How to provide Plesk Support Team with the direct access to the server?

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    Mario

    Hi, 

    How can I list the installed keys to check if the process was successfully done?

    Thanks!

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    Artyom Baranov

    Hello Mario,

    You may use any text editor (like vi or vim) to open the file /root/.ssh/authorized_keys and find out if the key is there.

    Or you may use just less (less /root/.ssh/authorized_keys) or cat (cat /root/.ssh/authorized_keys)

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    Mario

    Hi, 

    Today I got these IP's from one of your colleagues:

    * 64.131.89.14
    * 91.204.24.0/24
    * 91.204.25.0/24
    * 91.204.26.0/24
    * 91.204.27.0/24

    * 195.214.232.10
    * 195.214.233.106
    * 195.214.233.155
    * 81.184.0.141
    * 195.214.234.4
    * 95.170.131.46

    * 203.32.4.0/26
    * 203.214.176.0/24
    * 80.237.178.180
    * 195.214.233.10
    * 195.214.233.8

     

    What's Plesk's current IP's/ranges to whitelist?

    Thanks!

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    Alexandr Bashurov

    Hi @Mario,

    You may find the most actual IP addresses in this exact article. They are as follows:

    • 195.214.233.0/24
    • 91.204.24.0/22
    • 203.32.4.0/26
    • 203.214.176.0/24
    • 80.237.178.180
    • 81.184.0.141
    • 95.170.131.46
    • 2A00:1730:FFF9::/48

    The current IP address ranges are almost the same as previous.
    Netmasks were changed to take less time to whitelist IPs in firewalls, and some outdated IP addresses were removed.

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    Michel vd Lingen

    Silly question, I am going to block several countries with ipset from our hardware nodes. This includes Russia.
    Now I noticed a week or two ago, Plesk couldn't connect to the server as a result of this.

    Now it's not clear; if I block a country with ipset and later on add the Plesk support IP's (as accepted IP's) is they can access the servers?
    In other words will the IP's in the ACCEPT list overrule the country block?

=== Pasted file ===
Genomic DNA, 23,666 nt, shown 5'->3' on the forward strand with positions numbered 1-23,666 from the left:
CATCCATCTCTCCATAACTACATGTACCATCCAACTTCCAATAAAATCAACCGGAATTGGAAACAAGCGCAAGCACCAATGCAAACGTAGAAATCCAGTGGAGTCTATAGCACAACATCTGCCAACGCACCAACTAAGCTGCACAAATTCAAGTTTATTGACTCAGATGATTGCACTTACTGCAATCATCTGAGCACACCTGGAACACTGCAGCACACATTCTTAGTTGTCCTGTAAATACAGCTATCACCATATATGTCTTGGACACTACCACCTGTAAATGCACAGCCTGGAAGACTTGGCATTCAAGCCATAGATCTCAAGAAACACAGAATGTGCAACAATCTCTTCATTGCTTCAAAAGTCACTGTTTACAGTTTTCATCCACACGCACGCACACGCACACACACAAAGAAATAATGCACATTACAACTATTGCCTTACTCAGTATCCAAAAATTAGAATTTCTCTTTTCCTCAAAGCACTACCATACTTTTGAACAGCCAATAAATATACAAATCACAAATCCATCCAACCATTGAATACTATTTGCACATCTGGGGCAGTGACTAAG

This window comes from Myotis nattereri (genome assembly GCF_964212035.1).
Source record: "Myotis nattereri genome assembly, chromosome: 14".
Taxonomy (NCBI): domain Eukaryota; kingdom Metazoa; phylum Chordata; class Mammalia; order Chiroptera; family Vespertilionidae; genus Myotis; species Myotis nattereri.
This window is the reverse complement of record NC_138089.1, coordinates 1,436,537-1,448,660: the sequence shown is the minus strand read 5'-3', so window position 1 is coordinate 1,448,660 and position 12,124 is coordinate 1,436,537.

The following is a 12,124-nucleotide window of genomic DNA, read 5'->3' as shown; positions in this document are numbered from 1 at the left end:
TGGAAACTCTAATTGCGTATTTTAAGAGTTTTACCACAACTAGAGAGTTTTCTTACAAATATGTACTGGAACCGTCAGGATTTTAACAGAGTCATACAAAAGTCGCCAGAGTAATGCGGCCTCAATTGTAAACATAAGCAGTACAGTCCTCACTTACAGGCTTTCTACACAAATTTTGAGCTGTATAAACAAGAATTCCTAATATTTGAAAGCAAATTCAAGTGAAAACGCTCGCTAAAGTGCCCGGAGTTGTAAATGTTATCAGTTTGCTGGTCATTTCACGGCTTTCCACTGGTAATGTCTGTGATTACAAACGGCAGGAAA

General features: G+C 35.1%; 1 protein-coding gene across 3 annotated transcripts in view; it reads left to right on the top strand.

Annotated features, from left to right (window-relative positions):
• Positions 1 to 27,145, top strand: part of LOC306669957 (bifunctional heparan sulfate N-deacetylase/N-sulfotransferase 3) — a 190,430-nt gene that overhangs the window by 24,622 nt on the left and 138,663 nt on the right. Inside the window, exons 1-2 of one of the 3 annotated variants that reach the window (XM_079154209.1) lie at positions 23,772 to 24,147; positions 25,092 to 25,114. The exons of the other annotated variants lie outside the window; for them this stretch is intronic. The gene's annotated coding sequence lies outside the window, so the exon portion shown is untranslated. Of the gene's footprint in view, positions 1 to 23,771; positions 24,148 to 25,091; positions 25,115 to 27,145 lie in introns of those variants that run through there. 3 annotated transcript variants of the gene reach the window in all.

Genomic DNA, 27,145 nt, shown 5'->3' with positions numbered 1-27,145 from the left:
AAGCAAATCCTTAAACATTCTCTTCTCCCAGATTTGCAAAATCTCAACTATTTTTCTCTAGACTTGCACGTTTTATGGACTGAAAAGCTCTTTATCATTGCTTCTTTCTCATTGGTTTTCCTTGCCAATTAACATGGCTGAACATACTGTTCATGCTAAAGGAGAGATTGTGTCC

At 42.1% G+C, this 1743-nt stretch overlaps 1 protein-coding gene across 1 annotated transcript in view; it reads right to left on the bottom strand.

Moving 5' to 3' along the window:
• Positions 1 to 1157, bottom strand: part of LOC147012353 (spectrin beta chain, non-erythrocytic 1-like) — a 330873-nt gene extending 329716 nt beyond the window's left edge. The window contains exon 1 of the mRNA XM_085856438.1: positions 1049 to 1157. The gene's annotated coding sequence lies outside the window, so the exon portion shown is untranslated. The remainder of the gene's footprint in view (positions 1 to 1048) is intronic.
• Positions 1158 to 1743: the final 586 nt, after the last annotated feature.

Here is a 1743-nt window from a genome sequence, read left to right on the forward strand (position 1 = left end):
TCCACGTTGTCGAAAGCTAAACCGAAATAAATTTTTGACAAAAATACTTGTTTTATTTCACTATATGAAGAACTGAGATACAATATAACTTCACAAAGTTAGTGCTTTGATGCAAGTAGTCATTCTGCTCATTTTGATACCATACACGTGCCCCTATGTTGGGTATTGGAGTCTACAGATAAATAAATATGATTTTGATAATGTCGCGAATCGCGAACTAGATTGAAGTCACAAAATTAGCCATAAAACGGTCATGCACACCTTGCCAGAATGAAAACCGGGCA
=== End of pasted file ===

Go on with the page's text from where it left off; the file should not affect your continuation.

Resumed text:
Let me know. Thanks.

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    Nikita Nikushkin

    Hello @Michel vd Lingen,

    Yes, whitelist has to work

    Besides, you can allow connections for our IP addresses explicitly, however, make sure that these allowing rules are located before your blocking ones

    Also, if you have several firewalls allow connection for each

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    b_p

    From a security point fo view, I do have huge concerns of providing direct (unmonitored) access to a third party. May I suggest to think about adding the option of running a screen sharing session (e.g. TeamViewer) for such cases?

    Already from a privacy perspective (EU GDPR), we have to ensure that private data is appropriately protected (e.g. GDPR article 28 & 29) and that persons with access to personal data are well instructed (Article 32 paragraph 4, https://eur-lex.europa.eu/legal-content/EN/TXT/HTML/?uri=CELEX:32016R0679&from=EN). So besides the fact that we actually might need to check if a data processing / confidentiality agreement needs to be signed, it would be great if we find a way that no unmonitored access needs to be granted.

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    Francisco Garcia

    Hi b_p,

    From one side, in order to access the server, we require first to sign and verify a DPA (Data Processing Agreement), only after that we can access a server.

    From the other side, we are all instructed on how to handle data according to GDPR, plus no data is taken out from the server without your explicit consent (for example, we don't download Backups, database dumps or files from the server). Also, we have internal audits for taking care of possible violations of GDPR, and in that case, the customer will be informed asap.

    And third, it's not required to share root credentials with the Support SSH extension, a new user with keys will be created (on Linux, for Windows it's possible to create an additional user within the Administrators group).

    Apart from that, and based on my experience, TeamViewer sessions are prone to delay (a lot) the investigation and resolution of issues, so it's not the recommended way, especially speaking when the Development team should be involved in the matter. Still, with a TV session, a DPA is required.

    I hope I could answer your doubt :)

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    b_p

    Hi Francisco Garcia

    Well, but even beyond GDPR, it is a matter of trust: I know quite a few people who would consider their servers to be compromised if they need to provide unmonitored access to a third party. And beyond trust, there is the issue of traceability: In order to understand side effects (or prevent follow-up requests), it is much preferred to have a full overview of what is done on the server.

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    Ivan Postnikov

    Hello b_p

    Thank you for sharing your thoughts.

    Server access isn't a "must". Issues investigation without access is also provided by Plesk support. However, such an investigation may take more time. However, it's a specific client to decide what rights are to be provided to Plesk for the investigation.

    Plesk as a company ensures that the process of investigation is transparent and nothing extra is done by support engineers on the server.

    Also, there're instruments to monitor all actions done on the server, for example https://unix.stackexchange.com/questions/84847/is-there-an-easy-way-to-log-all-commands-executed-including-command-line-argume

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